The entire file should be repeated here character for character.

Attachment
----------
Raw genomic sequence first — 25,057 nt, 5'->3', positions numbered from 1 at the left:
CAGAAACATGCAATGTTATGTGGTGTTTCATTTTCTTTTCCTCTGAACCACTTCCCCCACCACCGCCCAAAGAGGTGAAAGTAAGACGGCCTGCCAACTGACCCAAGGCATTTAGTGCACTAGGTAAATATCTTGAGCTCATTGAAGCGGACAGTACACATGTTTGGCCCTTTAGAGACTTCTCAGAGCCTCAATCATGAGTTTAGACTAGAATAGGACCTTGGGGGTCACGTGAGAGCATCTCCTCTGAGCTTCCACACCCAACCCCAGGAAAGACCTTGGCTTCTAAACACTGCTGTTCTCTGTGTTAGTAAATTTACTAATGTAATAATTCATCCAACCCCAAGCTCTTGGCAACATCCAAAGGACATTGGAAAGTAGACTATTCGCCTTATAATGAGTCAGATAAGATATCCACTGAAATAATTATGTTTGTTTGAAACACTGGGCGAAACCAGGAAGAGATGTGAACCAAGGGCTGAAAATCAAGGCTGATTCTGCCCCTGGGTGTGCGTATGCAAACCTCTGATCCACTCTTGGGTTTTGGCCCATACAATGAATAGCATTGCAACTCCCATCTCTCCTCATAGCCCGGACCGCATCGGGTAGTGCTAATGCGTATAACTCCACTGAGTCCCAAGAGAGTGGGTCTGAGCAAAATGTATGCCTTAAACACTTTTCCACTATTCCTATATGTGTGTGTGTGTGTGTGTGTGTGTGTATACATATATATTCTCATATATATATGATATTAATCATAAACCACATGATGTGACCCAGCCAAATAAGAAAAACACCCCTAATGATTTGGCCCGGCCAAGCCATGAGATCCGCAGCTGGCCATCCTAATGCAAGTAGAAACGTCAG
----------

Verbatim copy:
Raw genomic sequence first — 25,057 nt, 5'->3', positions numbered from 1 at the left:
CAGAAACATGCAATGTTATGTGGTGTTTCATTTTCTTTTCCTCTGAACCACTTCCCCCACCACCGCCCAAAGAGGTGAAAGTAAGACGGCCTGCCAACTGACCCAAGGCATTTAGTGCACTAGGTAAATATCTTGAGCTCATTGAAGCGGACAGTACACATGTTTGGCCCTTTAGAGACTTCTCAGAGCCTCAATCATGAGTTTAGACTAGAATAGGACCTTGGGGGTCACGTGAGAGCATCTCCTCTGAGCTTCCACACCCAACCCCAGGAAAGACCTTGGCTTCTAAACACTGCTGTTCTCTGTGTTAGTAAATTTACTAATGTAATAATTCATCCAACCCCAAGCTCTTGGCAACATCCAAAGGACATTGGAAAGTAGACTATTCGCCTTATAATGAGTCAGATAAGATATCCACTGAAATAATTATGTTTGTTTGAAACACTGGGCGAAACCAGGAAGAGATGTGAACCAAGGGCTGAAAATCAAGGCTGATTCTGCCCCTGGGTGTGCGTATGCAAACCTCTGATCCACTCTTGGGTTTTGGCCCATACAATGAATAGCATTGCAACTCCCATCTCTCCTCATAGCCCGGACCGCATCGGGTAGTGCTAATGCGTATAACTCCACTGAGTCCCAAGAGAGTGGGTCTGAGCAAAATGTATGCCTTAAACACTTTTCCACTATTCCTATATGTGTGTGTGTGTGTGTGTGTGTGTGTATACATATATATTCTCATATATATATGATATTAATCATAAACCACATGATGTGACCCAGCCAAATAAGAAAAACACCCCTAATGATTTGGCCCGGCCAAGCCATGAGATCCGCAGCTGGCCATCCTAATGCAAGTAGAAACGTCAG